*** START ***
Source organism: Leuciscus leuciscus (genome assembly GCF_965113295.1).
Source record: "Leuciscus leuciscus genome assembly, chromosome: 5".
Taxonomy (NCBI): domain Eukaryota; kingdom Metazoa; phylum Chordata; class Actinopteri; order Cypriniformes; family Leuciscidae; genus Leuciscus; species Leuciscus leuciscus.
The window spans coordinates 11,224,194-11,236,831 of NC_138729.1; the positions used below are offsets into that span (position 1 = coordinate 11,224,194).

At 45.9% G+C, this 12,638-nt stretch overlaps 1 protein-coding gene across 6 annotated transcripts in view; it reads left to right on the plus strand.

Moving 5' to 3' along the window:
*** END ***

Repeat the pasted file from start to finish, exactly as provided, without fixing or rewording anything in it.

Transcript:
Source organism: Leuciscus leuciscus (genome assembly GCF_965113295.1).
Source record: "Leuciscus leuciscus genome assembly, chromosome: 5".
Taxonomy (NCBI): domain Eukaryota; kingdom Metazoa; phylum Chordata; class Actinopteri; order Cypriniformes; family Leuciscidae; genus Leuciscus; species Leuciscus leuciscus.
The window spans coordinates 11,224,194-11,236,831 of NC_138729.1; the positions used below are offsets into that span (position 1 = coordinate 11,224,194).

At 45.9% G+C, this 12,638-nt stretch overlaps 1 protein-coding gene across 6 annotated transcripts in view; it reads left to right on the plus strand.

Moving 5' to 3' along the window: